Recently I saw a post from a patient who was cured of hepatitis C, only to find out that he had fatty liver disease. I felt badly for him, since now he has another liver disease to contend with, but then I thought it over. Fatty liver disease can be fixed, and the cure may help more than his liver—it may help him live longer and feel better.
Non-alcoholic fatty liver disease (NAFLD) is a metabolic disease that generally occurs in overweight patients. It may also occur in patients whose weight is normal, but because of prior excess weight, they developed insulin resistance, diabetes, or fat in the liver area, called visceral fat. NAFLD may also arise in people who eat a high fat, low-nutrition diet.
NAFLD is the most common liver disease, and it is increasing in prevalence and severity. Since fat impairs liver regeneration, NAFLD can lead to fibrosis and cirrhosis. NAFLD is the third most common risk factor for primary hepatocellular carcinoma. The American diet is so harmful, that children are developing NAFLD. If we keep on this course, NAFLD may overtake hepatitis C as the single most common reason for liver transplantation. Tragically, the prevalence of NAFLD is so great, that there has been a decrease in the number of viable livers that can be used for transplantation.
Hepatitis C appears to increase the risk of NAFLD. However, before blaming hepatitis C for fatty liver disease, keep in mind that the prevalence of hepatitis C in the U.S. is less than 2 percent, whereas the prevalence of NAFLD is 30 percent. This makes it hard for hepatitis C to be the sole link to NAFLD. An exception is in genotype 3, where there is clearly a higher risk for NAFLD.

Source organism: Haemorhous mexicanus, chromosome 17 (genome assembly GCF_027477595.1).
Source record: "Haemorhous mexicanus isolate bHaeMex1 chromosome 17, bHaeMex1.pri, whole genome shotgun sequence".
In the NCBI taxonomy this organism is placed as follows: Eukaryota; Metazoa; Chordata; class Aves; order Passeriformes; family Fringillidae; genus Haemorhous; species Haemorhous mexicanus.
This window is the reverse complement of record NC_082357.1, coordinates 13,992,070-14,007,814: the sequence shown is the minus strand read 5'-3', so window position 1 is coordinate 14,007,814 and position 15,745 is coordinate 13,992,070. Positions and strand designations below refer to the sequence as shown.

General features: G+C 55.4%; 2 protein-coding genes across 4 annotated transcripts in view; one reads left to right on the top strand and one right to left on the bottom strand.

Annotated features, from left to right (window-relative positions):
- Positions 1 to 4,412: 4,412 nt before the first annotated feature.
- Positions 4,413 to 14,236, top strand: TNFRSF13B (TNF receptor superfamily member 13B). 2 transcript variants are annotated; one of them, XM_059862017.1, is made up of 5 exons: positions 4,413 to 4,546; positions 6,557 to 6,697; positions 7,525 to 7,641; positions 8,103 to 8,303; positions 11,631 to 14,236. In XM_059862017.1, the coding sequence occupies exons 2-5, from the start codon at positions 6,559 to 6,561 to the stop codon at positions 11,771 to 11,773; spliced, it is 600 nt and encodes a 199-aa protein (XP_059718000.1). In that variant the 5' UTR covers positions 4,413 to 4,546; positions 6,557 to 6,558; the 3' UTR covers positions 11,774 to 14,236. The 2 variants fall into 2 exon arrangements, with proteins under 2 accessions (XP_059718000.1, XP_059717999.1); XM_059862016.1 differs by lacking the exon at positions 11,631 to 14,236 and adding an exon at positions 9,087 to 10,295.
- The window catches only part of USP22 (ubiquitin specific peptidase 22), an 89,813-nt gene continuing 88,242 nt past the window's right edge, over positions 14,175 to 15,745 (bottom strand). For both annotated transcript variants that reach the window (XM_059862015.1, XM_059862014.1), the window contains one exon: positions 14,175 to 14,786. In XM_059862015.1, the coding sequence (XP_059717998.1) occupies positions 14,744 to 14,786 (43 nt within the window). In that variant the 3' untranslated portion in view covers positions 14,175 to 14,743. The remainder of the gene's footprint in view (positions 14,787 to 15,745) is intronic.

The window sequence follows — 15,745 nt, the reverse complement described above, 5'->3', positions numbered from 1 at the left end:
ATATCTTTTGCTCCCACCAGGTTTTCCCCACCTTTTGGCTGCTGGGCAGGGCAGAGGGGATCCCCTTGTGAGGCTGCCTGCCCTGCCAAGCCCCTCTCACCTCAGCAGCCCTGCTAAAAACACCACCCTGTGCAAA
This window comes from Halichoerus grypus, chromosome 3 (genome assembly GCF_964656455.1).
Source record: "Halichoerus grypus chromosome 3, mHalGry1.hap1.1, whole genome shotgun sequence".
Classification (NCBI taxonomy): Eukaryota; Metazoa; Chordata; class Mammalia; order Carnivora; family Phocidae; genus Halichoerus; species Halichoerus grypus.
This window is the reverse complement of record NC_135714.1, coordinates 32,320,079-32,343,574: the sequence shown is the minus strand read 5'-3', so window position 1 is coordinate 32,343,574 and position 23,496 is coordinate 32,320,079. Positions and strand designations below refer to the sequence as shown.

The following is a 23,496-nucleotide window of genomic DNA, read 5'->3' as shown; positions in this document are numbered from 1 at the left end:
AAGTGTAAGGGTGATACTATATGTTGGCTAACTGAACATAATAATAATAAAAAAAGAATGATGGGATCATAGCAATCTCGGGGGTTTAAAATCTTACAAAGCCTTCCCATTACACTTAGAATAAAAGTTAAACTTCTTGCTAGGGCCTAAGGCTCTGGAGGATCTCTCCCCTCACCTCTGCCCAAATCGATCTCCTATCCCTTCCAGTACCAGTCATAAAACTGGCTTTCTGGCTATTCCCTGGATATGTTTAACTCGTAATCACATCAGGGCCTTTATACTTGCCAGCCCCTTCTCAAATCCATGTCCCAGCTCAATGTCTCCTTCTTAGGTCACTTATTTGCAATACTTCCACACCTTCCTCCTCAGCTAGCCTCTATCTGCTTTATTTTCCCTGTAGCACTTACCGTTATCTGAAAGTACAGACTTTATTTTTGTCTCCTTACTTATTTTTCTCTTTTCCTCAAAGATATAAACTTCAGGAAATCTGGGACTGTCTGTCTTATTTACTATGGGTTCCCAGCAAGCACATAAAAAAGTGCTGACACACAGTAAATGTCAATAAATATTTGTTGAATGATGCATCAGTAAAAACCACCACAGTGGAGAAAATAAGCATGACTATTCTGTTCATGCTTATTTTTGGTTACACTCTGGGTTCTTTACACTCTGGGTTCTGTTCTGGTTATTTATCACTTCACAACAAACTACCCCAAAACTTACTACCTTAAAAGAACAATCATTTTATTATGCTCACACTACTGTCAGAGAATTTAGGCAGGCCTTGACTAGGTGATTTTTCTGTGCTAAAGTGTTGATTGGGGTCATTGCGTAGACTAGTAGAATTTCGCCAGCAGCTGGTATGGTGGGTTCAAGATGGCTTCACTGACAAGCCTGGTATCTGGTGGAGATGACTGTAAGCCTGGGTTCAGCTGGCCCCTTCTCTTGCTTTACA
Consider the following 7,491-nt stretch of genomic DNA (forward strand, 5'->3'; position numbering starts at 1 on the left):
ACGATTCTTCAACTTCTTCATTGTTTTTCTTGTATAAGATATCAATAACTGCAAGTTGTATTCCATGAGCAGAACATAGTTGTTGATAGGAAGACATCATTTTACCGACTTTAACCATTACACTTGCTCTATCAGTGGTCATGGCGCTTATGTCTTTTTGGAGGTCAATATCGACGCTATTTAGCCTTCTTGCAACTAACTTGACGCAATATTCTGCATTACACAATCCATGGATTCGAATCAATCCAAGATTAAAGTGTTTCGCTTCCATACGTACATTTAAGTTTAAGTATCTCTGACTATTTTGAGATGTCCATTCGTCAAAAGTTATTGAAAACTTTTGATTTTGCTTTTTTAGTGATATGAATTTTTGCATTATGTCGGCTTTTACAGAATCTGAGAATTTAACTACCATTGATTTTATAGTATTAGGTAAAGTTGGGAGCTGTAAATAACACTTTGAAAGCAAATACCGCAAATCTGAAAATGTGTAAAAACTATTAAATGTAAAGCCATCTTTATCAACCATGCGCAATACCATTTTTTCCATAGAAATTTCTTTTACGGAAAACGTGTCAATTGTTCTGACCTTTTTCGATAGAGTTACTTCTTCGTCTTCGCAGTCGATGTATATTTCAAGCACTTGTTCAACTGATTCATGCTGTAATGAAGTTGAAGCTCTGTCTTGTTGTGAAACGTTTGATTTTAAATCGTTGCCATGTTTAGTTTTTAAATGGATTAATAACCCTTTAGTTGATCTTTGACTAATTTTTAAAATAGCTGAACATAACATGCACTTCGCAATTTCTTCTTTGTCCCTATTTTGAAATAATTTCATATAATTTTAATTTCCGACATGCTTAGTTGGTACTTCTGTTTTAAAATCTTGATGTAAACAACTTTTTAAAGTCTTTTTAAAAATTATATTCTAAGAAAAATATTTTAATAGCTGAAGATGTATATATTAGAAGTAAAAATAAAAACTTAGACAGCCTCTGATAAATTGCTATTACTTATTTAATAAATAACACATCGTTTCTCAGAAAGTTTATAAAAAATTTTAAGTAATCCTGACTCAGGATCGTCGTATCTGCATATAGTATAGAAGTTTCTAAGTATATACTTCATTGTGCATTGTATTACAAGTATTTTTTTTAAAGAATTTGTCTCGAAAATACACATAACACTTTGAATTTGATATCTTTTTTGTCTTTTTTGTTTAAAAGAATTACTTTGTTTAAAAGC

As I stated, fatty liver disease can be fixed. You probably already figured out that good nutrition and maintaining a healthy weight is important, but did you know that physical activity could improve NAFLD? Exercise also improves insulin resistance as well as cardiovascular health. A few studies bear this out, but the question some of us have is, “What kind of exercise, how much, and how often?”
Let me state this in a way that I can relate to, “What is the least amount of exercise in both time and intensity that I can get away with, and still look my doctor in the eye and say I am a regular exerciser?”
In a retrospective analysis of obese middle-aged men (Hepatology April 2015), Sechang Oh and colleagues reported that moderate to vigorous physical activity had a dramatic effect. Those who engaged in ≥ 250 minutes a week of moderate to vigorous physical activity had the most improvement of NAFLD.
That is more than four hours of exercise weekly. Surprisingly, the exercise seemed to improve liver health, regardless of weight loss. Other research shows similar benefits. When it came to liver health, aerobic activity showed more improvement than resistance training.
What is moderate to vigorous physical activity?